Conservative Anglicans Angered by Islamic Call to Prayer During Cathedral Armistice Ceremony

Blackburn cathedral
Creative Commons

Conservative Anglicans have been angered that the Muslim call to prayer was performed at Blackburn Cathedral during an Armistice ceremony to honour the dead of World War One.

According to a video posted to social media, the azaan was performed by Moulana Abdurrahman Talha Umar as part of an anti-war ‘mass’ by composer Karl Jenkins called “The Armed Man (A Mass For Peace).”

He declared in Arabic: “Allah is the greatest; I bear witness that there is no other God but Allah; I bear witness that Muhammad is the messenger of Allah.”

The Sunday Times revealed that the Blackburn Music Society, which often holds events in the cathedral, decided to ask an imam to perform the second movement rather than a musician, with the imam selected on recommendation from the Blackburn with Darwen Interfaith Forum.

Peter Howell-Jones, Dean of the Cathedral Church of Blackburn Saint Mary the Virgin with St Paul, told The Times that he did not know the piece contained the call to prayer until shortly before the performance and did not want to upset anyone by asking for the prayer to be omitted.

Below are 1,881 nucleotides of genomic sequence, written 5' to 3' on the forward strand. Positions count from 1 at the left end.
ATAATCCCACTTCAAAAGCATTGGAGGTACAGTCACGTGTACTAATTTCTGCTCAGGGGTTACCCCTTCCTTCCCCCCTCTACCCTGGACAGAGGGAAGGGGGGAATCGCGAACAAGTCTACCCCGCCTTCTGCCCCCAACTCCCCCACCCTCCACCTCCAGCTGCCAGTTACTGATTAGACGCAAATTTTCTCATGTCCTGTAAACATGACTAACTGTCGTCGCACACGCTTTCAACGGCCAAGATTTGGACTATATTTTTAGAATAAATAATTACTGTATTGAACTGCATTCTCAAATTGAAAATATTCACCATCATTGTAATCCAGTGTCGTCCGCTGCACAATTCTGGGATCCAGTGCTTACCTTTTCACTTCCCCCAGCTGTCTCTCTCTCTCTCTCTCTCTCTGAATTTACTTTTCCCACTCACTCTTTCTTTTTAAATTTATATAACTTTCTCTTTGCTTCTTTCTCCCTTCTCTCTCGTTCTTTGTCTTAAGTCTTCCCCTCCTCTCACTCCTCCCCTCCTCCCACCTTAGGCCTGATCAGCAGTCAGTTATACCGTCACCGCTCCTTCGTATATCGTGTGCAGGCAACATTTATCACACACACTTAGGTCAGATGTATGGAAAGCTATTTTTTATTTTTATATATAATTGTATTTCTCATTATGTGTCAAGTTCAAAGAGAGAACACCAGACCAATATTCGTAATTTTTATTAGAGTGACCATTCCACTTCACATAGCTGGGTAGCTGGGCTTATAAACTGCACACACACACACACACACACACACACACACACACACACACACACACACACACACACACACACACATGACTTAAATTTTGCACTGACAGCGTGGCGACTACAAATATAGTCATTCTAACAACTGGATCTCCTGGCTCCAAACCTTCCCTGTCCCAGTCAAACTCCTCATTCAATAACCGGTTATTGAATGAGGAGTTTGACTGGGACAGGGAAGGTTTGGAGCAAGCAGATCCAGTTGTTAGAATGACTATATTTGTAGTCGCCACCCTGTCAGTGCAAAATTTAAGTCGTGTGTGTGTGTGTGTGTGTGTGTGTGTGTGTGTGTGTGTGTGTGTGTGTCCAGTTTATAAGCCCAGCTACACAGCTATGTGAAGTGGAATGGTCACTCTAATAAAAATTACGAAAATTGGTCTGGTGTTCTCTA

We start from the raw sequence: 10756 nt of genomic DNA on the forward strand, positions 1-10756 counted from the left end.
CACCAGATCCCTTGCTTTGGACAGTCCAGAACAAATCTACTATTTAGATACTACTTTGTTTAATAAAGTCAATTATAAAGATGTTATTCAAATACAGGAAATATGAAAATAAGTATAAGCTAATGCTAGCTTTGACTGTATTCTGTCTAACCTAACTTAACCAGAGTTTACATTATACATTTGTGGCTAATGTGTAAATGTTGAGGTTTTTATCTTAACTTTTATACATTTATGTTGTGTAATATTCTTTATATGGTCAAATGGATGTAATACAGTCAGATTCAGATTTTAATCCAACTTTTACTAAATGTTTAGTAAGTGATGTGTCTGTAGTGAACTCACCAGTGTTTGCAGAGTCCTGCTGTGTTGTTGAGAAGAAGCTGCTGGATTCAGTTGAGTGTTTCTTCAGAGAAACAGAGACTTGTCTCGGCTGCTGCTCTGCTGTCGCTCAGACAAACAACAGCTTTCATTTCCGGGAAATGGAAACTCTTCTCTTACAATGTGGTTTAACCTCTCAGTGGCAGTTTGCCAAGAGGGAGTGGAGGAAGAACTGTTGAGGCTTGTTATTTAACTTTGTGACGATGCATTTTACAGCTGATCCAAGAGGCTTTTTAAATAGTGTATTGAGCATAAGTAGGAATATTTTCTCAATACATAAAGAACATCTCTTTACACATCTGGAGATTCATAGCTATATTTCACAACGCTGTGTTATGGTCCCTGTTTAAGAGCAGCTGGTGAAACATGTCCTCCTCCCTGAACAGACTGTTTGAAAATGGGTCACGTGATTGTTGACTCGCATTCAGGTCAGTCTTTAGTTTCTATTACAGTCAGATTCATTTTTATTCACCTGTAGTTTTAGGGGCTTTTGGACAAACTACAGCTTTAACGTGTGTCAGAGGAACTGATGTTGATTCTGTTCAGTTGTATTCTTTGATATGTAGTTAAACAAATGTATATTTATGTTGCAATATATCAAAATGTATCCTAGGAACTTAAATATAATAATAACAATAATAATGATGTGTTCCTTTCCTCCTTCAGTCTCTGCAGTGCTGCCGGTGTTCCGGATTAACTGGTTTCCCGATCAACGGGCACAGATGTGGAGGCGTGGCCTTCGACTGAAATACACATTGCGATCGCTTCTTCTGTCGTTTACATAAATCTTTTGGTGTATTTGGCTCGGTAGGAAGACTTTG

“I don’t think this should have happened here. If people are going to call for my resignation there’s nothing more I can say or do to people to pacify them because actually, I agree with their arguments,” Mr Howell-Jones said.

However, former Archbishop of Canterbury George Carey said “Let’s not make too much of a fuss about it,” but recognised that “I don’t think that without permission I have any right to go into a mosque and preach a Gospel sermon.”

Susie Leafe from Gafcon UK, a conservative Christian organisation, told the newspaper: “Islam and Christianity disagree about the two most important questions in history: was Jesus God in human form? And did Jesus rise from the dead?

“If allowing the imam to pray during this concert has suggested otherwise, I trust the dean and the bishop will put the matter right.”

Queen Elizabeth’s former chaplain Gavin Ashenden added that: “In the downward spiral of the Church of England’s membership, they are trying to move from being a religious organisation to a cultural organisation.”

Reverand Ashenden resigned from his post in January 2017 after condemning the reading of a passage of the Quran at a Scottish cathedral during an Epiphany service which denied the divinity of Jesus Christ.

Calling the reading “blasphemy,” he added that as well as apologies to the congregation “apologies may be due to the Christians suffering dreadful persecution at the hands of Muslims in the Middle East and elsewhere.” No apology was made, however.

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